The armored train was a convenient solution for the areas that were equipped with rails. It has appealed to the military as a quick solution to transport big loads of firepower. They were used heavily in the 19th and the 20th century, but became outdated afterwards. The main reason for the decision was the vulnerability of the train, due to the fixed and predictable rail location and the various surprise air attacks.
Because of heavy transporting capabilities, the train could be armored in different ways, starting with thick metal plates, concrete walls or the classic sandbags. These trains were escorted in the important missions by draisine, which has the capabilities to be driven in both directions, and were equipped with a light machine gun.
The idea of an armored train goes back to the American Civil War, in the 18th century and the Franco Prussian war. Winston Churchill was captured when travelling aboard such a train, in the Second Boer War, in 1899. At the time, he was occupying the position of a war correspondent.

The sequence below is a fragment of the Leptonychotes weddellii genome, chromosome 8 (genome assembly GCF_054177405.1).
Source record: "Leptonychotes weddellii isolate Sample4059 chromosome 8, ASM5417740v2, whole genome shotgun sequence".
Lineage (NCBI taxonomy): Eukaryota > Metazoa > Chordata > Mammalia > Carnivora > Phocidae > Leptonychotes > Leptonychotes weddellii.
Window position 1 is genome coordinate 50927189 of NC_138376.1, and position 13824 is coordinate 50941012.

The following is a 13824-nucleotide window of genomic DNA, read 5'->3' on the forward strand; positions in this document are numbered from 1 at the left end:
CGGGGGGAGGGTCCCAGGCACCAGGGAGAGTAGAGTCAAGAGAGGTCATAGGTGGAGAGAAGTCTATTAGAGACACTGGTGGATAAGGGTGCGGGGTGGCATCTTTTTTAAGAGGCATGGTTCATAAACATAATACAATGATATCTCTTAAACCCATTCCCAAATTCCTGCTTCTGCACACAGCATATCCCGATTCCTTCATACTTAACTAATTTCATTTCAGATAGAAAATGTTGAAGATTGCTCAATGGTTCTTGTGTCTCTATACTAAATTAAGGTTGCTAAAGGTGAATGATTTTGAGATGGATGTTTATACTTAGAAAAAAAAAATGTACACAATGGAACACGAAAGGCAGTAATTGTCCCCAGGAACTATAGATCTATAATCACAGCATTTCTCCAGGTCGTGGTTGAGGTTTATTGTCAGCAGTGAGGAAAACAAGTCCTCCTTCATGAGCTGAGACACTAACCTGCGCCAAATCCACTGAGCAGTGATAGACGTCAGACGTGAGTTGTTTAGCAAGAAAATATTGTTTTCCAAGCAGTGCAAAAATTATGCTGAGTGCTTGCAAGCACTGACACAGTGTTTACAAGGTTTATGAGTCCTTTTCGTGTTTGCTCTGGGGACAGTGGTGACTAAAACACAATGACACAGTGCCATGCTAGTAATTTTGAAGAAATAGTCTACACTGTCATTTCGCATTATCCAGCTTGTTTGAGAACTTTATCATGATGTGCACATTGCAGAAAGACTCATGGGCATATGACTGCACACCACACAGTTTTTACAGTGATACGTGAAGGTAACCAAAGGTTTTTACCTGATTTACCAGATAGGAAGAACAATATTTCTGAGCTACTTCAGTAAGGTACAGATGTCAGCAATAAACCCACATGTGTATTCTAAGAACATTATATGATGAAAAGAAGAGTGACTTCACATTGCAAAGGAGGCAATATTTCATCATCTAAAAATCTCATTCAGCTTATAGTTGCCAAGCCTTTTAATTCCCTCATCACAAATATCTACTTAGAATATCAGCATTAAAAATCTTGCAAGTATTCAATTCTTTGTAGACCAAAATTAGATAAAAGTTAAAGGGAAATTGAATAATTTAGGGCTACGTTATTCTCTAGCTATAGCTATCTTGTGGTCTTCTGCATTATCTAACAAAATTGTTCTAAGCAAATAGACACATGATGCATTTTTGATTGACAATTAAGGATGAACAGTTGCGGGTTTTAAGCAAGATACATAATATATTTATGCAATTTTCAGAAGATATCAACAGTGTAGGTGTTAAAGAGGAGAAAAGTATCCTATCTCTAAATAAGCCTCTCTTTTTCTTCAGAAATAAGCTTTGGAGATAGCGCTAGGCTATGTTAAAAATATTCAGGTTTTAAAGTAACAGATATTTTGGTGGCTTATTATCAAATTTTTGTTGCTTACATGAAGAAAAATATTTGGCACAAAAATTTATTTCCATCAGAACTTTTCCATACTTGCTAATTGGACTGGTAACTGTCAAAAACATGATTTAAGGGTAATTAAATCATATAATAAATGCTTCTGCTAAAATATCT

In the American Civil War, the armored train was a successful war vehicle which protected the towns of Philadelphia and Baltimore. When a surprise attack was detected, a quick rigging of the locomotives and a few wagons with oak plate provided safety to the inhabitants of these cities.
Austro-Hungary made use of the armored train during World War I, against Italy. Britain built armored trains in order to patrol and protect its coastline against assaults from the sea.
The Trans-Siberian Railway was patrolled by armored trains, either equipped by naval engineers or built specially in factories. Russia has the biggest fleet of armored trains, composed of 103 vehicles of this type.
Apart from Russia, which used armored trains in the Second Chechen War, in the beginning of 2000, armored trains are not used anymore.